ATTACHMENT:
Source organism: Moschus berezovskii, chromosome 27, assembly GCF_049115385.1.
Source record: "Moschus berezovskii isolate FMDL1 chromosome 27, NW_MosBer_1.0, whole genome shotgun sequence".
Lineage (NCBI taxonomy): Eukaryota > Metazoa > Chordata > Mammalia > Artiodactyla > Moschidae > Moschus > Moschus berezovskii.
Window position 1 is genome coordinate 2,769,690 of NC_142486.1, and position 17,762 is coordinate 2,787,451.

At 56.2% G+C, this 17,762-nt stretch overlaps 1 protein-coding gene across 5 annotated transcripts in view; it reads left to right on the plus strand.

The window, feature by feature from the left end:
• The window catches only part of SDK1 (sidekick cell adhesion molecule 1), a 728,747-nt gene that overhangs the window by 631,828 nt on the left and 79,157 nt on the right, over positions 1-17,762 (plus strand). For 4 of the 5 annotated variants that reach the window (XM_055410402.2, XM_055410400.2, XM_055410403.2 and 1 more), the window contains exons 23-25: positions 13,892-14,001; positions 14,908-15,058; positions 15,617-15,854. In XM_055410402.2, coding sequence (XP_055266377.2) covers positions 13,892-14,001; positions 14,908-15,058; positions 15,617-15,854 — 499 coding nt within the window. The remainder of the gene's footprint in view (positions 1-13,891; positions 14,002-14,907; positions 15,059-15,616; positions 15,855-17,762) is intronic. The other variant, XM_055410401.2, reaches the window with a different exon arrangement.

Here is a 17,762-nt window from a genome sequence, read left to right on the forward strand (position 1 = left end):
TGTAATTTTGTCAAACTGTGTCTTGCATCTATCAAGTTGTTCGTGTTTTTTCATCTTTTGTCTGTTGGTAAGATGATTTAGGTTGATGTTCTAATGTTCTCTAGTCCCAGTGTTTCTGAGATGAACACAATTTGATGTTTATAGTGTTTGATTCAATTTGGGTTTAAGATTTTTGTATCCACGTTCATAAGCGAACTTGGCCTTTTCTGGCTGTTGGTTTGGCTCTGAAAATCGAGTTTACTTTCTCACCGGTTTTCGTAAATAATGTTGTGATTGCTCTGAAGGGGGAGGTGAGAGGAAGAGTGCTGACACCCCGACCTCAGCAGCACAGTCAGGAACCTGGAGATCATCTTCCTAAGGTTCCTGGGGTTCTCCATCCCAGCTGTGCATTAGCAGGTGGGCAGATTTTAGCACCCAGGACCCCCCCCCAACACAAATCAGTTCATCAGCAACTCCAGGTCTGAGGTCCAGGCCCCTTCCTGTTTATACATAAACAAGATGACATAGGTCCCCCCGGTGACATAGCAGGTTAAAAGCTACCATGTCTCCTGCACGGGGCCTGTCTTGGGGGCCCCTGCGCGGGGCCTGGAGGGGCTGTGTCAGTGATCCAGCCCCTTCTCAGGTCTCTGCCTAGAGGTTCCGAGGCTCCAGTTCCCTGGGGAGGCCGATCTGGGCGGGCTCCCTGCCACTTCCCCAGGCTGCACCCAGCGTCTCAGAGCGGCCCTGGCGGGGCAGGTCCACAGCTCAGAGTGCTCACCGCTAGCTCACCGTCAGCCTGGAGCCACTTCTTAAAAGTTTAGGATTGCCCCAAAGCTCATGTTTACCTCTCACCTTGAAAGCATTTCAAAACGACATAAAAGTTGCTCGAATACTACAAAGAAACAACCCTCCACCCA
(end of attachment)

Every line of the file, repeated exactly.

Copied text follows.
Source organism: Moschus berezovskii, chromosome 27, assembly GCF_049115385.1.
Source record: "Moschus berezovskii isolate FMDL1 chromosome 27, NW_MosBer_1.0, whole genome shotgun sequence".
Lineage (NCBI taxonomy): Eukaryota > Metazoa > Chordata > Mammalia > Artiodactyla > Moschidae > Moschus > Moschus berezovskii.
Window position 1 is genome coordinate 2,769,690 of NC_142486.1, and position 17,762 is coordinate 2,787,451.

At 56.2% G+C, this 17,762-nt stretch overlaps 1 protein-coding gene across 5 annotated transcripts in view; it reads left to right on the plus strand.

The window, feature by feature from the left end:
• The window catches only part of SDK1 (sidekick cell adhesion molecule 1), a 728,747-nt gene that overhangs the window by 631,828 nt on the left and 79,157 nt on the right, over positions 1-17,762 (plus strand). For 4 of the 5 annotated variants that reach the window (XM_055410402.2, XM_055410400.2, XM_055410403.2 and 1 more), the window contains exons 23-25: positions 13,892-14,001; positions 14,908-15,058; positions 15,617-15,854. In XM_055410402.2, coding sequence (XP_055266377.2) covers positions 13,892-14,001; positions 14,908-15,058; positions 15,617-15,854 — 499 coding nt within the window. The remainder of the gene's footprint in view (positions 1-13,891; positions 14,002-14,907; positions 15,059-15,616; positions 15,855-17,762) is intronic. The other variant, XM_055410401.2, reaches the window with a different exon arrangement.

Here is a 17,762-nt window from a genome sequence, read left to right on the forward strand (position 1 = left end):
TGTAATTTTGTCAAACTGTGTCTTGCATCTATCAAGTTGTTCGTGTTTTTTCATCTTTTGTCTGTTGGTAAGATGATTTAGGTTGATGTTCTAATGTTCTCTAGTCCCAGTGTTTCTGAGATGAACACAATTTGATGTTTATAGTGTTTGATTCAATTTGGGTTTAAGATTTTTGTATCCACGTTCATAAGCGAACTTGGCCTTTTCTGGCTGTTGGTTTGGCTCTGAAAATCGAGTTTACTTTCTCACCGGTTTTCGTAAATAATGTTGTGATTGCTCTGAAGGGGGAGGTGAGAGGAAGAGTGCTGACACCCCGACCTCAGCAGCACAGTCAGGAACCTGGAGATCATCTTCCTAAGGTTCCTGGGGTTCTCCATCCCAGCTGTGCATTAGCAGGTGGGCAGATTTTAGCACCCAGGACCCCCCCCCAACACAAATCAGTTCATCAGCAACTCCAGGTCTGAGGTCCAGGCCCCTTCCTGTTTATACATAAACAAGATGACATAGGTCCCCCCGGTGACATAGCAGGTTAAAAGCTACCATGTCTCCTGCACGGGGCCTGTCTTGGGGGCCCCTGCGCGGGGCCTGGAGGGGCTGTGTCAGTGATCCAGCCCCTTCTCAGGTCTCTGCCTAGAGGTTCCGAGGCTCCAGTTCCCTGGGGAGGCCGATCTGGGCGGGCTCCCTGCCACTTCCCCAGGCTGCACCCAGCGTCTCAGAGCGGCCCTGGCGGGGCAGGTCCACAGCTCAGAGTGCTCACCGCTAGCTCACCGTCAGCCTGGAGCCACTTCTTAAAAGTTTAGGATTGCCCCAAAGCTCATGTTTACCTCTCACCTTGAAAGCATTTCAAAACGACATAAAAGTTGCTCGAATACTACAAAGAAACAACCCTCCACCCA